So addressing only the crypto software issue and with the caveat that I am also not a lawyer but I have had to deal with certain aspects of this in the past....
Crypto software is one of those bizarre dual use items in terms of arms imports and exports. While we as geeks just think of this is software or mathematics and might be confused as to why governments care, governments do care deeply about this. And their way of expressing how much they care about this issue is by passing laws and prosecuting folks.
One of the easiest ways to get in trouble is for one to make the software available to residents and/or citizens of certain countries as well as available to people on a long list kept by different governments. We can have a long debate about the morality of this concept but those who make the laws have decided that is the law. And often these laws are crafted such that the executive can change important details on short notice and that puts the risk of prosecution at the whims of different world leaders.
The license that the software is released under is not important.
What Ron is stating is that squeak source supplied some additional protections to prevent accidentally making the software available to folks who the US feels should not have access.
If you have moved the software to another hosting provider without the permission or knowledge of the author, and therefore the owner of the software, you have put that person at additional risk. In addition you and the hosting provider are taking on additional risk.
If it was moved to GitHub I strongly recommend reviewing their policies on trade controls and what risks you assume.
Finally I would strongly recommend talking to a competent legal advisor who is deeply familiar with the details of these laws. They are complex and highly variable between different parts of the world.
I know this seems like a lot of trouble and wasted time but you can spend a giant amount of time and money defending oneself from arms trafficking charges.
Thanks, Bruce. The part about (the possibility that) squeak source is configured to restrict distribution was the missing piece for me. I had previously assumed (hah!) that it would be available to anyone anywhere.
On Sun, May 31, 2020, 10:39 Bruce O'Neel <[hidden email]> wrote:
as Bruce said, regulations around cryptography exports from the US are complex, and controversial. I am afraid that this thread has the potential to confuse the Smalltalk community, and it raises more questions than gives answers (which is fine but where do we go from here?)
I am also not a lawyer, also have dealt with this issue before (on several occasions), and every single time the conversation turns into personal opinions and (almost always) corporate lawyering that will follow a CYA route without properly researching the facts. I hope to provide some information that might clarify this a bit to the best of my understanding.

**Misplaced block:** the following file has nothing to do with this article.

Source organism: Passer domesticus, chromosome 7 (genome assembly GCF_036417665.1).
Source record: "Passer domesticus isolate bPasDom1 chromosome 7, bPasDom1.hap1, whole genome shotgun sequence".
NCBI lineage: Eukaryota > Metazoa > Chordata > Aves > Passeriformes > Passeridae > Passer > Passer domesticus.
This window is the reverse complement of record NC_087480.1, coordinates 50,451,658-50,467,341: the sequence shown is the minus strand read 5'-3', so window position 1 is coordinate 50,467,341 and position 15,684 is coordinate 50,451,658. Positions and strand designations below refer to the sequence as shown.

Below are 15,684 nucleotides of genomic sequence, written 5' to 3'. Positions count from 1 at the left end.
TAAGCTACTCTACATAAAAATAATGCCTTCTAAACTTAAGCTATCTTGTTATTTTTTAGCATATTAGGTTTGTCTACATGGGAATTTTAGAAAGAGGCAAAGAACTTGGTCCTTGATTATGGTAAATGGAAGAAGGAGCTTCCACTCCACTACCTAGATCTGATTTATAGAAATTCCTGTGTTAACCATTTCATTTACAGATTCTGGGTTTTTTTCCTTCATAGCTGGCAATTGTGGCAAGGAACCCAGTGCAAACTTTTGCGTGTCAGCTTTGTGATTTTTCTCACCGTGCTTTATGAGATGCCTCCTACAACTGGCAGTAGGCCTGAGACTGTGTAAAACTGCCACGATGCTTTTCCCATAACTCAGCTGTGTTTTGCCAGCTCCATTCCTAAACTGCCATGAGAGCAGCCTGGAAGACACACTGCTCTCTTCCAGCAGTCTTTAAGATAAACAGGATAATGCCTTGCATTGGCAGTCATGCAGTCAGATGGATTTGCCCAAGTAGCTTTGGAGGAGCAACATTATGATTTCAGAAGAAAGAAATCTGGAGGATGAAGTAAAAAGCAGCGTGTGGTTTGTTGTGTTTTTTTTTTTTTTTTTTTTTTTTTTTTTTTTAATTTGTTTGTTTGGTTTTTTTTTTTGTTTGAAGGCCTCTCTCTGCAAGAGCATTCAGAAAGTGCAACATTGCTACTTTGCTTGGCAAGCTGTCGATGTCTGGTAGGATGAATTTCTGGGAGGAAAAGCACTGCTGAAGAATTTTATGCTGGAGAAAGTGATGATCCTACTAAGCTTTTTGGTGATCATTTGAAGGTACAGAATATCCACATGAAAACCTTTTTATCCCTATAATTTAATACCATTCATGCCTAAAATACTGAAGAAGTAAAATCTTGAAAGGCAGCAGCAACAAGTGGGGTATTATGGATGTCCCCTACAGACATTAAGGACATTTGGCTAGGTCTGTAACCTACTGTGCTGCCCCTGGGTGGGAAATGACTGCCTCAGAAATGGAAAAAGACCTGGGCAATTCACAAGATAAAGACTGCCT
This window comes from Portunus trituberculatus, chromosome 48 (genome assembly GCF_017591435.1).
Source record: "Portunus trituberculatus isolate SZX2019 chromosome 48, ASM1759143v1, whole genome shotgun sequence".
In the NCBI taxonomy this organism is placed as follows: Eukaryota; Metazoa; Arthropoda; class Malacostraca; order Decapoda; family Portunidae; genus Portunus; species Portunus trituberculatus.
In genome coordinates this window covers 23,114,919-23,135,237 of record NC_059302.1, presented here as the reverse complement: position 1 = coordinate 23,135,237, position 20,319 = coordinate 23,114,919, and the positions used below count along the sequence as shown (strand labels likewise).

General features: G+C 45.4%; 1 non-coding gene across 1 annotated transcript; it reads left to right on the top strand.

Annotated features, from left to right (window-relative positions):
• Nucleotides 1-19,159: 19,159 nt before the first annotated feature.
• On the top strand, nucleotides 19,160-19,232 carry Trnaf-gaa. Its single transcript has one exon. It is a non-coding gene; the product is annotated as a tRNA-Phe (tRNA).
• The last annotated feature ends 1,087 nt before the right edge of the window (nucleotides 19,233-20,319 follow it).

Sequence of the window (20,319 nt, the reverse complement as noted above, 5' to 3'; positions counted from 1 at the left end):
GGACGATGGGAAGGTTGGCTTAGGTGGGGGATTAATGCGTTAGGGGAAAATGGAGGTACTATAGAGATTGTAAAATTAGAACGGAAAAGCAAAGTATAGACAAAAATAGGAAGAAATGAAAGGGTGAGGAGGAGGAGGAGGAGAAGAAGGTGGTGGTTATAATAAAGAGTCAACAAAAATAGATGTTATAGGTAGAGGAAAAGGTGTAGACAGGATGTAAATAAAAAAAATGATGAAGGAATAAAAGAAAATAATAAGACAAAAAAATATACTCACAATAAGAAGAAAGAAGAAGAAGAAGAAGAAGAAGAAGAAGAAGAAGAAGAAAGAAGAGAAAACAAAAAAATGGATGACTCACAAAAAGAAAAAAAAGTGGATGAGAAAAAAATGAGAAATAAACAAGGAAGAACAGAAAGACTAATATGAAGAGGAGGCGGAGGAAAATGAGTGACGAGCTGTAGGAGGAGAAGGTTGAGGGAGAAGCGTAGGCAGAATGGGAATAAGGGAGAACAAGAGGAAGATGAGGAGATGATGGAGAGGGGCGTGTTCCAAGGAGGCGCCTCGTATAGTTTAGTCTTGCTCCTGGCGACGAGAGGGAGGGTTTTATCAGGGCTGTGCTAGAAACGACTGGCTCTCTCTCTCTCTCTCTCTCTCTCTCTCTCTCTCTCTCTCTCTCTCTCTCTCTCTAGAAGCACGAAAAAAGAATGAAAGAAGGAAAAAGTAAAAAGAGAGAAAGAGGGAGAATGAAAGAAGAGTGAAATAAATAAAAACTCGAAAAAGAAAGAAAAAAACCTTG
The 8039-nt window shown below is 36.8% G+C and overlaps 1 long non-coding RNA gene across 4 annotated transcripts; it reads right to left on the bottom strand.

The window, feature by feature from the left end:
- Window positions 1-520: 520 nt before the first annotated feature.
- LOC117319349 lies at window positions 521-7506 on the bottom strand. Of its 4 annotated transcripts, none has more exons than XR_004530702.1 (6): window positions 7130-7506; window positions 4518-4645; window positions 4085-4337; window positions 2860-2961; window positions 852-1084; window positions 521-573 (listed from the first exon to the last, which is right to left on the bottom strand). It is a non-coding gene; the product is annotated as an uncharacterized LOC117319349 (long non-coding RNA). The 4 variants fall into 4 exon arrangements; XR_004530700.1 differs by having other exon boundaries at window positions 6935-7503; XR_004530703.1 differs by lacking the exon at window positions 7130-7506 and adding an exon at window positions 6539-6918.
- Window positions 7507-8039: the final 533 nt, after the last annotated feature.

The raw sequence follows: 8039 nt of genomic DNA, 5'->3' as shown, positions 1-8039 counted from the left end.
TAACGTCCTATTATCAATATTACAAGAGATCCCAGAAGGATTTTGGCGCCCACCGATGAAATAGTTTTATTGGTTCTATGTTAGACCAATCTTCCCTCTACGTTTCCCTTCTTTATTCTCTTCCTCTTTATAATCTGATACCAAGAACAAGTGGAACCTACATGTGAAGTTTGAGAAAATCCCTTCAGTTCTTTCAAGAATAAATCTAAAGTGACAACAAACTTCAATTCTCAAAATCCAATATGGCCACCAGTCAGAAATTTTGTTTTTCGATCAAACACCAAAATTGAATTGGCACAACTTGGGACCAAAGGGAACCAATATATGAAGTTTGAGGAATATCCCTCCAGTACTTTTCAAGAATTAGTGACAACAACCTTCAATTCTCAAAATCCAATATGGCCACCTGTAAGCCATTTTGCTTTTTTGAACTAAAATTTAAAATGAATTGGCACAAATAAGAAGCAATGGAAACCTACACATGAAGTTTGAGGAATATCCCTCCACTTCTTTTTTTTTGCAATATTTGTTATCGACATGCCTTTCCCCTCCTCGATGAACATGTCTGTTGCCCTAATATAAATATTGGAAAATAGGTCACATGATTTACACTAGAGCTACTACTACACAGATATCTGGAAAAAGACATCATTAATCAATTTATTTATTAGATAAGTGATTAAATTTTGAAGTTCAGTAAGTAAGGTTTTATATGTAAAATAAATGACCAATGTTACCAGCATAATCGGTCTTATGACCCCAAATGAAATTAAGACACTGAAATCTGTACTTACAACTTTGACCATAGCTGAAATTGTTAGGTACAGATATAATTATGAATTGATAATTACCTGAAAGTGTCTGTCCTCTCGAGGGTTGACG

Cryptography Exports from the US is best described here:
This link will be most relevant to open source software:
The previously cited link at Github (https://help.github.com/en/github/site-policy/github-and-trade-controls) is only partially relevant here, and it’s really important if you want to use the Github Enterprise Server to host your repositories.
The http://www.squeaksource.com/Cryptography/ resource is not blocked for access from export-controlled countries (easily verifiable by using a combination of VPN, Tor and proxychains).
The Squeaksource repository acknowledges on the home page the hosting support provided by the Software Composition Group and University of Bern, based in Switzerland. While the IP of the service itself appears to be in the US state of Texas, WHOIS on the domain reveals that the registrar is http://www.hetzner.com/ which appears to be hosted in Bavaria, Germany. This means that if tomorrow the owner of the domain decides to change the DNS records and host it in another jurisdiction instead, there is no one who can stop them.
The rest is my personal opinion:
If you read the text of the EAR and take into account all other facts, I think that the notion that anyone should get into trouble by copying open source Smalltalk crypto libraries to other repositories is just a pure FUD. This software is open source, it is publicly available including the source code, it is hosted on a domain that is controlled by a non-US entity, and it’s easily accessible in its current form from countries that are currently on the US ‘vorboten’ list.
That said, I won’t discourage anyone from seeking a legal advice but if you do, make sure these points are addressed.
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> On 1 Jun 2020, at 06:39, Jerry Kott <[hidden email]> wrote:
> If you read the text of the EAR and take into account all other facts, I think that the notion that anyone should get into trouble by copying open source Smalltalk crypto libraries to other repositories is just a pure FUD. This software is open source, it is publicly available including the source code, it is hosted on a domain that is controlled by a non-US entity, and it’s easily accessible in its current form from countries that are currently on the US ‘vorboten’ list.
In reply to this post by Bruce O'Neel-2
What I do not like is that people say " group but they keep kicking me out of their mailing list ” when this is absolutely not true!
We can discuss and can argue even violently but we do not lie.
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